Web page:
While the motion below was styled as a motion to dismiss, the parties and court were correct to utilize the standard for summary judgments.

The standard of review on appeal of a summary judgment is whether the trial court correctly found that there were no genuine issues as to any material fact and that the moving party was entitled to judgment as a matter of law. Kentucky Rules of Civil Procedure (CR) 56.03. There is no requirement that the appellate court defer to the trial court since factual findings are not at issue. Goldsmith v. Allied Building Components, Inc., Ky., 833 S.W.2d 378, 381 (1992). “The record must be viewed in a light most favorable to the party opposing the motion for summary judgment and all doubts are to be resolved in his favor.” Steelvest, Inc. v. Scansteel Service Center, Inc., Ky., 807 S.W.2d 476, 480 (1991). Summary “judgment is only proper where the movant shows that the adverse party could not prevail under any circumstances.” Steelvest, 807 S.W.2d at 480, citing Paintsville Hospital Co. v. Rose, Ky., 683 S.W.2d 255 (1985). Consequently, summary judgment must be granted “[o]nly when it appears impossible for the nonmoving party to produce evidence at trial warranting a judgment in his favor ․” Huddleston v. Hughes, Ky.App., 843 S.W.2d 901, 903 (1992), citing Steelvest, supra (citations omitted).

Scifres v. Kraft, 916 S.W.2d 779, 781 (Ky.App.1996). “Because summary judgment involves only legal questions and the existence of any disputed material issues of fact, an appellate court need not defer to the trial court's decision and will review the issue de novo.” Lewis v. B & R Corp., 56 S.W.3d 432, 436 (Ky.App.2001).

Price contends that the circuit court prematurely granted summary judgment because disputed factual issues existed relative to whether her claims were barred by res judicata or collateral estoppel and to whether Yellow Cab's actions established the causes of action in her complaint. However, whether Price's claim is barred and whether she can establish the claims in her complaint are matters of law that we must review de novo.

Res judicata is an affirmative defense that bars repetitious suits involving the same cause of action. Yeoman v. Commonwealth, Health Policy Board, 983 S.W.2d 459, 464 (Ky.1998). The Supreme Court of Kentucky defined this doctrine in City of Louisville v. Louisville Professional Firefighters Ass'n, Local Union No. 345, IAFF, AFL–CIO, 813 S.W.2d 804, 806 (Ky.1991), as follows: “Under the doctrine of res judicata or ‘claim preclusion,’ a judgment on the merits in a prior suit involving the same parties or their privies bars a subsequent suit based upon the same cause of action.” The City of Louisville Court then cited to Newman v. Newman, 451 S.W.2d 417, 419 (Ky.1970), in which the former Court of Appeals addressed the elements of res judicata:

The general rule for determining the question of res judicata as between parties in actions embraces several conditions. First, there must be identity of the parties. Second, there must be identity of the two causes of action. Third, the action must be decided on its merits. In short, the rule of res judicata does not act as a bar if there are different issues or the questions of law presented are different.

City of Louisville, 813 S.W.2d at 806. In City of Covington v. Board of Trustees of Policemen's and Firefighters' Retirement Fund of City of Covington, 903 S.W.2d 517, 521 (Ky.1995), the Supreme Court addressed the doctrine of collateral estoppel:

Collateral estoppel is closely related to the doctrine of res judicata. The latter may be used to preclude entire claims that were brought or should have been brought in a prior action, while the doctrine of collateral estoppel only applies to issues actually litigated. Offensive collateral estoppel refers to the successful assertion by a party seeking affirmative relief that a party to a prior adjudication who was unsuccessful on a particular issue in that adjudication is barred from relitigating the issue in a subsequent proceeding. Parklane Hosiery Co. v. Shore, 439 U.S. 322, 326 n. 4, 99 S.Ct. 645, 649 n. 4, 58 L.Ed.2d 552 (1979). Defensive use occurs when a defendant seeks to prevent a plaintiff from asserting a claim the other plaintiff had previously litigated and lost against another defendant. Id.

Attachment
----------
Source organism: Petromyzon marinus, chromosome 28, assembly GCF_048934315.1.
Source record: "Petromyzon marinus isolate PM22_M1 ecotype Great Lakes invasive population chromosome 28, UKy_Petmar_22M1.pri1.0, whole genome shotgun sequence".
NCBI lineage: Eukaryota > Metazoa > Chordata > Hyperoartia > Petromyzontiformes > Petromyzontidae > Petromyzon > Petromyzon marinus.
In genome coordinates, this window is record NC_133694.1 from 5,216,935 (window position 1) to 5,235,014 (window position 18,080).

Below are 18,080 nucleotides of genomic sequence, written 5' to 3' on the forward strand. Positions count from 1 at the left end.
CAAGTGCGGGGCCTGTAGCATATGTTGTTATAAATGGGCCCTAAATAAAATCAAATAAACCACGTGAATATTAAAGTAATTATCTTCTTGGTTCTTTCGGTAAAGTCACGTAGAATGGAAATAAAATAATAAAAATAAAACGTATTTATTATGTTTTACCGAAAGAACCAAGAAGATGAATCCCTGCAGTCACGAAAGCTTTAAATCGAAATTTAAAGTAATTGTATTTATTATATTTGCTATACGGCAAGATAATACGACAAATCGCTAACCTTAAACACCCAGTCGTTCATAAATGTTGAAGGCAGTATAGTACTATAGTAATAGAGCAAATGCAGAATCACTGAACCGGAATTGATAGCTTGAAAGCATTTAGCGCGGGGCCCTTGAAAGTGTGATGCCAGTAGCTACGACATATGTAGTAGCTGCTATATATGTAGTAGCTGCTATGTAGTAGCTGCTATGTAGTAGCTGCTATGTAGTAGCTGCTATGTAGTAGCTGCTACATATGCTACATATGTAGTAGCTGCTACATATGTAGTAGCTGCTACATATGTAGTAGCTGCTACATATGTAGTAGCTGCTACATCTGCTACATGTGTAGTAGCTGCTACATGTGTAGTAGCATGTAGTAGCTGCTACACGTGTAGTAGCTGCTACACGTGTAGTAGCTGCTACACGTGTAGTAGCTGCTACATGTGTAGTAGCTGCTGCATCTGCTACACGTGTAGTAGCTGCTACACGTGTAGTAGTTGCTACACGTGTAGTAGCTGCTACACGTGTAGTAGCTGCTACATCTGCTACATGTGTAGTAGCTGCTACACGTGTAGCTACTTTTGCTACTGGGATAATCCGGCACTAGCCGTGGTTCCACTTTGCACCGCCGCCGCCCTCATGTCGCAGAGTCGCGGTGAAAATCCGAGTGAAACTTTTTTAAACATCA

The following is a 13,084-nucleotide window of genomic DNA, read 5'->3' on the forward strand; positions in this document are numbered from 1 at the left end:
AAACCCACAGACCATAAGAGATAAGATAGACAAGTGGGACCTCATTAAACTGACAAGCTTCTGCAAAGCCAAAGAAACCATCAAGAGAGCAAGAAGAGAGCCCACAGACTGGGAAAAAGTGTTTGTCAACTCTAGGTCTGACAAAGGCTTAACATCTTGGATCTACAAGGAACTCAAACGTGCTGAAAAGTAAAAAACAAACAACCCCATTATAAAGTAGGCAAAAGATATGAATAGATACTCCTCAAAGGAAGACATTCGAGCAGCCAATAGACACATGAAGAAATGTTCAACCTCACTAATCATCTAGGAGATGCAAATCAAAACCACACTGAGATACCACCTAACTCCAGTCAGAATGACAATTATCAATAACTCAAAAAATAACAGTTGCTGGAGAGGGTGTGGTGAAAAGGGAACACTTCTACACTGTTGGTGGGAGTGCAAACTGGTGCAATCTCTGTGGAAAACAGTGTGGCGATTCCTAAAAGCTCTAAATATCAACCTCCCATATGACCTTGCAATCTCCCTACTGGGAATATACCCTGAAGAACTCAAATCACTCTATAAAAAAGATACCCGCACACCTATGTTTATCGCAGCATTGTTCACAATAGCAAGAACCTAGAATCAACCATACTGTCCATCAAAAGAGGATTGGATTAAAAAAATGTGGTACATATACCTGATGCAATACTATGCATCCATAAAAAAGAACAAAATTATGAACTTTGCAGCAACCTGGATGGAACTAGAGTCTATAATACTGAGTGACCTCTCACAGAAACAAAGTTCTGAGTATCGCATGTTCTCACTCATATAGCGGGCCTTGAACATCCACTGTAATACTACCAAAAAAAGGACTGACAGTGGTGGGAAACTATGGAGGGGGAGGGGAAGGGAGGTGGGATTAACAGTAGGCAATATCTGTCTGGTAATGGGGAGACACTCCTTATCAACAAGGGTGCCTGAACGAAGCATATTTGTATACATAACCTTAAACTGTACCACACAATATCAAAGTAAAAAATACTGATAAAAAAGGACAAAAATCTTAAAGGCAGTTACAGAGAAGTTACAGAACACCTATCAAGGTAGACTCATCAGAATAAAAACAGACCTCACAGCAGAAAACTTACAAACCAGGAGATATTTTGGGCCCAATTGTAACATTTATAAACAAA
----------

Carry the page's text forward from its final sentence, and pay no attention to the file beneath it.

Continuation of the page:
This case presents us with an unusual situation where the subject matter of the second suit was certainly raised in the prior suit, while the specific causes of actions alleged in the complaint were not actually pled. We must agree with Yellow Cab that because Price actually raised the issue of its alleged fraudulent misrepresentation regarding Garcia's whereabouts in her prior suit and she was actually successful in obtaining a reversal of the dismissal of the suit based solely upon this argument, she is precluded from bringing claims on this subject matter in a subsequent case. There is nothing in the record, other than Price's mere assertion in her response to the motion to dismiss and again in her brief, to support her statement that Yellow Cab requested that the misrepresentation issue be severed from the personal injury claim for trial. The record of the trial in the prior action was not certified as a part of the record on appeal, and we have no way to verify this self-serving statement. “It is the appellant's duty to present a complete record on appeal.” Steel Technologies, Inc. v. Congleton, 234 S.W.3d 920, 926 (Ky.2007). Therefore, we hold that the circuit court did not commit any error as a matter of law in dismissing Price's complaint.

Furthermore, we agree with Yellow Cab that even if her claims were not barred, Price would still not be able to establish the causes of action she alleges in her complaint. She would not have been able to establish that she had suffered an injury due to the alleged fraud because she obtained a remedy; she was permitted to try her case before a jury, rather than have her case remain dismissed for failure to prosecute. The alleged misrepresentation could never rise to the level of outrageousness to establish a claim for intentional infliction of emotional distress. And, she named only one defendant in this action, precluding any claim for conspiracy.

Because the circuit court properly dismissed her claims as barred, Price's argument that she was not permitted to conduct any discovery is moot. Furthermore, we shall decline Yellow Cab's request to impose sanctions against Price's attorney for filing the underlying lawsuit.3

For the foregoing reasons, the opinion and order of the Jefferson Circuit Court dismissing Price's complaint is affirmed.

LAMBERT, Judge.

ALL CONCUR.